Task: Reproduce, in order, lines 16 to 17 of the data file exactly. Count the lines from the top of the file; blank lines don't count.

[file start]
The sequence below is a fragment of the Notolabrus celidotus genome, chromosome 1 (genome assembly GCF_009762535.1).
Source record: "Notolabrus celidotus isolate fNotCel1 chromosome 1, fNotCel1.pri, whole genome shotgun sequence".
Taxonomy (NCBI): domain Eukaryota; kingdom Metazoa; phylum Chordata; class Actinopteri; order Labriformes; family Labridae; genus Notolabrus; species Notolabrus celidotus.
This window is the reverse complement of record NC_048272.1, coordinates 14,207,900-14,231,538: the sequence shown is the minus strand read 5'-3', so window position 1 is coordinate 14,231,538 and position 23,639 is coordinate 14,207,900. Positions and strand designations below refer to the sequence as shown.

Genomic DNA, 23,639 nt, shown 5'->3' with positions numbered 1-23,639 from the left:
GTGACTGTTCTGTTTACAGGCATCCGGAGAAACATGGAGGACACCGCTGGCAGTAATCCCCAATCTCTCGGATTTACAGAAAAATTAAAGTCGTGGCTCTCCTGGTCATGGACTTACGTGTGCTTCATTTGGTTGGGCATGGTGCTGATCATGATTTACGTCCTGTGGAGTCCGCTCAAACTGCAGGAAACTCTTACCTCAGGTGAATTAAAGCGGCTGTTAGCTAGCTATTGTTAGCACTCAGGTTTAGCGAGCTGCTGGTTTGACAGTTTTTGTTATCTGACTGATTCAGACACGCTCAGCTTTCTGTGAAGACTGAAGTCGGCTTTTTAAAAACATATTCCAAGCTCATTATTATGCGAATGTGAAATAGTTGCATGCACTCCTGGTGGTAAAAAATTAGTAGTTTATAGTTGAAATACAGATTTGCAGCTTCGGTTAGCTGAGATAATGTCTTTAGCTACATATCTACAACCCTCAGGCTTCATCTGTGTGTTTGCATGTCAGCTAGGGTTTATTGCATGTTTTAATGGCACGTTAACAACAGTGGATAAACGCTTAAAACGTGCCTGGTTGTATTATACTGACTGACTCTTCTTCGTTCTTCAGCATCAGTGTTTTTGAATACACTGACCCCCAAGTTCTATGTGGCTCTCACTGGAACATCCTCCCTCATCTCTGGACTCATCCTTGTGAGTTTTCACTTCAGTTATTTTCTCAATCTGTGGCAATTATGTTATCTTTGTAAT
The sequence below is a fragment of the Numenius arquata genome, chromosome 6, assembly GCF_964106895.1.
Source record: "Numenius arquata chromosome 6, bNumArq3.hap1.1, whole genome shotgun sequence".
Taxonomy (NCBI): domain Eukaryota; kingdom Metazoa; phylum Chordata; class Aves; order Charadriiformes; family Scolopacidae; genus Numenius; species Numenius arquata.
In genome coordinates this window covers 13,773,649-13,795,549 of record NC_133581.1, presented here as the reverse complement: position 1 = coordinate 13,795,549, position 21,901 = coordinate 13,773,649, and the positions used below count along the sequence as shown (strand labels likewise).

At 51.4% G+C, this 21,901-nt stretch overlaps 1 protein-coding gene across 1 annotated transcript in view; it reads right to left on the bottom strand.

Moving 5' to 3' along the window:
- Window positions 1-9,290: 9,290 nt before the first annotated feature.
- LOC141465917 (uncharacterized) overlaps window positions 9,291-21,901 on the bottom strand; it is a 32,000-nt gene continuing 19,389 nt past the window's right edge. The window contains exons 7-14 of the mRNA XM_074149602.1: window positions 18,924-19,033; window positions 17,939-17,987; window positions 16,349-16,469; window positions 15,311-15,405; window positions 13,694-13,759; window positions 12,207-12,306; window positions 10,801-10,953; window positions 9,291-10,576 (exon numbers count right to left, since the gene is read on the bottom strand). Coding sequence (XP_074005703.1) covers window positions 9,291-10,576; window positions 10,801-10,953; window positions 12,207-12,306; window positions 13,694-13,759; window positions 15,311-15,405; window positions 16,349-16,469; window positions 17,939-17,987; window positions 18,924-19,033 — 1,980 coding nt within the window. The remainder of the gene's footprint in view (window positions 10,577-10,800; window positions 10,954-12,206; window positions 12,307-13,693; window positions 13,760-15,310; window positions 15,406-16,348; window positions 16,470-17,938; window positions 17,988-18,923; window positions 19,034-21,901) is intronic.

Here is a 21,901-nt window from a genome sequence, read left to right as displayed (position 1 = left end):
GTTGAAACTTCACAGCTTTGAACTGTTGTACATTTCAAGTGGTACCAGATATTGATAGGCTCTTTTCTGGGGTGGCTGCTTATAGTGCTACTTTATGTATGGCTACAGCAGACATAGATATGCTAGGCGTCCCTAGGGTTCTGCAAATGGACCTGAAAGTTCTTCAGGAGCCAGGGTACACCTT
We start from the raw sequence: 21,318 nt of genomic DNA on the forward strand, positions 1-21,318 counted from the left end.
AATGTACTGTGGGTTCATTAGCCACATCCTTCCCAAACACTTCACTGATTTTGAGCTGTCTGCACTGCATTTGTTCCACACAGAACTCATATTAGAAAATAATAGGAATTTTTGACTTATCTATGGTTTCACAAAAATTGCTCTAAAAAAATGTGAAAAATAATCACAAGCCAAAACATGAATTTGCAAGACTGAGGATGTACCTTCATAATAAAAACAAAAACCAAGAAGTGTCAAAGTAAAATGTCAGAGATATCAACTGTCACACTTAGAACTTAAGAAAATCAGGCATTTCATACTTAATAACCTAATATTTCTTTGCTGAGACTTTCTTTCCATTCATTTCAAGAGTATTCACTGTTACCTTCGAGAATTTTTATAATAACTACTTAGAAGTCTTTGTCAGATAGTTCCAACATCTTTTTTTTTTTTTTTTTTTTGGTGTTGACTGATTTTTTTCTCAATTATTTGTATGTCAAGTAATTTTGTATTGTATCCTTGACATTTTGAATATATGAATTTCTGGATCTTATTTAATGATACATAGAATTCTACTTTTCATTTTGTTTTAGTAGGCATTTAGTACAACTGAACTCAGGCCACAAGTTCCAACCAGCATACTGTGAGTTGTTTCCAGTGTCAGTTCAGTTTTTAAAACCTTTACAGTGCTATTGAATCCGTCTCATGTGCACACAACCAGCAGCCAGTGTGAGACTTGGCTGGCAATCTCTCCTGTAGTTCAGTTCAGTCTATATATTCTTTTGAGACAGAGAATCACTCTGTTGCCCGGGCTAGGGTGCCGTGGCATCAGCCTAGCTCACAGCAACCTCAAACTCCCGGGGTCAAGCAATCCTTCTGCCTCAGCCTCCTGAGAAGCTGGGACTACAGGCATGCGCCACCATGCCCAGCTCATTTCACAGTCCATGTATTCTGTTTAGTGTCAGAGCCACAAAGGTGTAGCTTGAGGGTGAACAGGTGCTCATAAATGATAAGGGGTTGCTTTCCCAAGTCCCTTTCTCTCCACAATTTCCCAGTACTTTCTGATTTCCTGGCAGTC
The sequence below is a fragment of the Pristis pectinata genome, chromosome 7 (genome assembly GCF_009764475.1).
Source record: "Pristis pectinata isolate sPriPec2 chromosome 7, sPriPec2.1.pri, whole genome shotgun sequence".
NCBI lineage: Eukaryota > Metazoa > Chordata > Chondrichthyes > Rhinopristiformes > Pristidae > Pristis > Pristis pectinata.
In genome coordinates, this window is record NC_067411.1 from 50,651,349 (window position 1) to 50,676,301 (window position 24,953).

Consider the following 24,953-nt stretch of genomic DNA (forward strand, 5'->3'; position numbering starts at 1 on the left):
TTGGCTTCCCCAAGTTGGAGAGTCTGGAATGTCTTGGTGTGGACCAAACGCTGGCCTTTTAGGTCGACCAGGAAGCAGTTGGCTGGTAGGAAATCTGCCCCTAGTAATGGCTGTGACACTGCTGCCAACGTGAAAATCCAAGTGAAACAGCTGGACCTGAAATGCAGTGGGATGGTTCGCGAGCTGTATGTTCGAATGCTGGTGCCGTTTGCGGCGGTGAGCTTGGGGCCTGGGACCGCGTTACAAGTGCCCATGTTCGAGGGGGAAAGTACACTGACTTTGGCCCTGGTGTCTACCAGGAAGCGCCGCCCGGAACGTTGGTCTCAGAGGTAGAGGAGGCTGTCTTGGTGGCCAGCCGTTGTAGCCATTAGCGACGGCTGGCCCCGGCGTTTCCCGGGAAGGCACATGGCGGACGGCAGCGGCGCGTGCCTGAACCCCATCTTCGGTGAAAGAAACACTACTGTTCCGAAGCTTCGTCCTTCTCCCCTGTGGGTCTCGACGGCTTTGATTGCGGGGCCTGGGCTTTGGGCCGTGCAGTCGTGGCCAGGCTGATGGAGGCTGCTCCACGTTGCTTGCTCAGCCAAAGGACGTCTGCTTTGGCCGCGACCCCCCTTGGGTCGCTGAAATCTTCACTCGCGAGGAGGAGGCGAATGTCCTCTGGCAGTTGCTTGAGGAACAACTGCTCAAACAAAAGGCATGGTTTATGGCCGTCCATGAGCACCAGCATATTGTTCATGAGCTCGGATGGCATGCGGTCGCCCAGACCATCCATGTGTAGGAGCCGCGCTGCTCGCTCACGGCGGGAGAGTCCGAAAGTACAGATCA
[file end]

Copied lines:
GTTGAAACTTCACAGCTTTGAACTGTTGTACATTTCAAGTGGTACCAGATATTGATAGGCTCTTTTCTGGGGTGGCTGCTTATAGTGCTACTTTATGTATGGCTACAGCAGACATAGATATGCTAGGCGTCCCTAGGGTTCTGCAAATGGACCTGAAAGTTCTTCAGGAGCCAGGGTACACCTT
We start from the raw sequence: 21,318 nt of genomic DNA on the forward strand, positions 1-21,318 counted from the left end.